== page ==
Posted Monday 04 Jul 2016
Sunday 24th July, 4-5pm, The Wintergarden, Free
Arguably the most important British filmmaker of his generation, Terence Davies is a poet of the cinema, at once austere and passionate�Their combination of art-film style and reverence for working-class popular culture is unique in British cinema. - Film Critic and writer Tom Charity
Script to Screen and the New Zealand International Film Festival present a discussion with one of cinema's most beloved auteurs, British writer/director Terence Davies.
Davies is here to present two films at this year's festival. A QUIET PASSION, Davies' portrait of 19th century poet Emily Dickinson, stars Cynthia Nixon and was described as 'an absolute drop-dead masterwork' by the New Yorker; and SUNSET SONG, his ' beautiful and brutal' adaptation of Lewis Grassic Gibbon's novel of the same name, stars Peter Mullan and Agyness Deyn.
Join Script to Screen to hear director Terence Davies in conversation with writer Fiona Samuel, as they discuss his approach to cinema and his life's work. The discussion takes place in the Wintergarden, following the Sunday screening of A QUIET PASSION.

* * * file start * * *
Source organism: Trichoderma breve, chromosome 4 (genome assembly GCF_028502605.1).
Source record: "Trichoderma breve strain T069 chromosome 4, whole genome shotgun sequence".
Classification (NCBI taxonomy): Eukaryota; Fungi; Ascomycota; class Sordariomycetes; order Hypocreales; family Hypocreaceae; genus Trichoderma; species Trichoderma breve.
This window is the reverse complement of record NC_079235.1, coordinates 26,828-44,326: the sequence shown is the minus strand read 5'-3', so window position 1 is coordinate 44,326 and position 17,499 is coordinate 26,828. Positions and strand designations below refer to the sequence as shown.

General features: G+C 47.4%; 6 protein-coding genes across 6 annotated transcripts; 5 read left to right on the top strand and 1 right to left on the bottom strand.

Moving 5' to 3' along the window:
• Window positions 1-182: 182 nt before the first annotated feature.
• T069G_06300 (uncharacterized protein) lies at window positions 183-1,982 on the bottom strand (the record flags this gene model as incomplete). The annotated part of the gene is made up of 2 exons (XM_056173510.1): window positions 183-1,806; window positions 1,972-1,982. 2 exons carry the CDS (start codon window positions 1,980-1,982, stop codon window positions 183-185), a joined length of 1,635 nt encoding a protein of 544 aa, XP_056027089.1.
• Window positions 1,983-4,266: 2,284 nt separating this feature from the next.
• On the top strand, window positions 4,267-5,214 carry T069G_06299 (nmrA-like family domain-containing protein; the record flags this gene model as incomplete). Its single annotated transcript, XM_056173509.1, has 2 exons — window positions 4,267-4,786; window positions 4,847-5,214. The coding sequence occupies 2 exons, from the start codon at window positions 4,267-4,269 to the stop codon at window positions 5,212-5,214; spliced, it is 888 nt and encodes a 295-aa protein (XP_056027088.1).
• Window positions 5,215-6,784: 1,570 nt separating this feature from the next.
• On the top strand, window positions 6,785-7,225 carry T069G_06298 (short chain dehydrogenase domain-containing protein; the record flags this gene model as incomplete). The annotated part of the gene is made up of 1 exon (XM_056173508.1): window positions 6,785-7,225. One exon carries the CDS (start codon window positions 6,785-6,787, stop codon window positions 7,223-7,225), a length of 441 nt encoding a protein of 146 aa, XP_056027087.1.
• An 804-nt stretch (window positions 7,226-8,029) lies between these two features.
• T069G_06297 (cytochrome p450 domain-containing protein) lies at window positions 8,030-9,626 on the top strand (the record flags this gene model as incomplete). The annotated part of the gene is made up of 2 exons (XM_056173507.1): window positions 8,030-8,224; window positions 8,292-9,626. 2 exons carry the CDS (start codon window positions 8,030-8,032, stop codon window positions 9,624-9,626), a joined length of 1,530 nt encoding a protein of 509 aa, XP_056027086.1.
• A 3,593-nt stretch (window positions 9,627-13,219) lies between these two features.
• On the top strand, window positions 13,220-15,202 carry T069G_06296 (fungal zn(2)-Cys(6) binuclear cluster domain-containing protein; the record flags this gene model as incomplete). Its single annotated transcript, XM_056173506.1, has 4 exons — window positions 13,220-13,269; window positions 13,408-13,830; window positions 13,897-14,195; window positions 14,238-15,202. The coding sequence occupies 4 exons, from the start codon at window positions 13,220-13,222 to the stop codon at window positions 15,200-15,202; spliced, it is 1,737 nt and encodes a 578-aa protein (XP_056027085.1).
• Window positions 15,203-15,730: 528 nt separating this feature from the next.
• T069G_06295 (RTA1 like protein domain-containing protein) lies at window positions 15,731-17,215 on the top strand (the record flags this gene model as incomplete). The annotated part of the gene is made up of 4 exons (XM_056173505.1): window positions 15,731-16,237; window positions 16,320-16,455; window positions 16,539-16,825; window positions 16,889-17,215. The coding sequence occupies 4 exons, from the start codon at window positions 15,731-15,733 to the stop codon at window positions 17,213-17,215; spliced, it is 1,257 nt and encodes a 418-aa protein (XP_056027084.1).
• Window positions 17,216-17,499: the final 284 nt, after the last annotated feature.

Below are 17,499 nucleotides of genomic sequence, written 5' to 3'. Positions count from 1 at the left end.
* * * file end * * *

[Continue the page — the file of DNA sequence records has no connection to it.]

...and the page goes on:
Sunday 24th July, 4-5pm, The Wintergarden, Free entry - no ticket required
A Quiet Passion
Wed 27 July 10:30am, The Civic
Mon 25 July 10.30am, The Civic
Born in Liverpool, Terence Davies is one of the most distinctive talents to have emerged from British cinema in the last thirty years. He shows a passionate concern with film craft, and his approach to filmmaking has been called "the cinematic equivalent of literature's magic realism." His feature film titles include DISTANT VOICES, STILL LIVES (1988), THE LONG DAY CLOSES (1992), THE NEON BIBLE (1995), THE HOUSE OF MIRTH (2000) and THE DEEP BLUE SEA (2011). All of his films have been critically acclaimed and received numerous nominations and awards in Britain and internationally.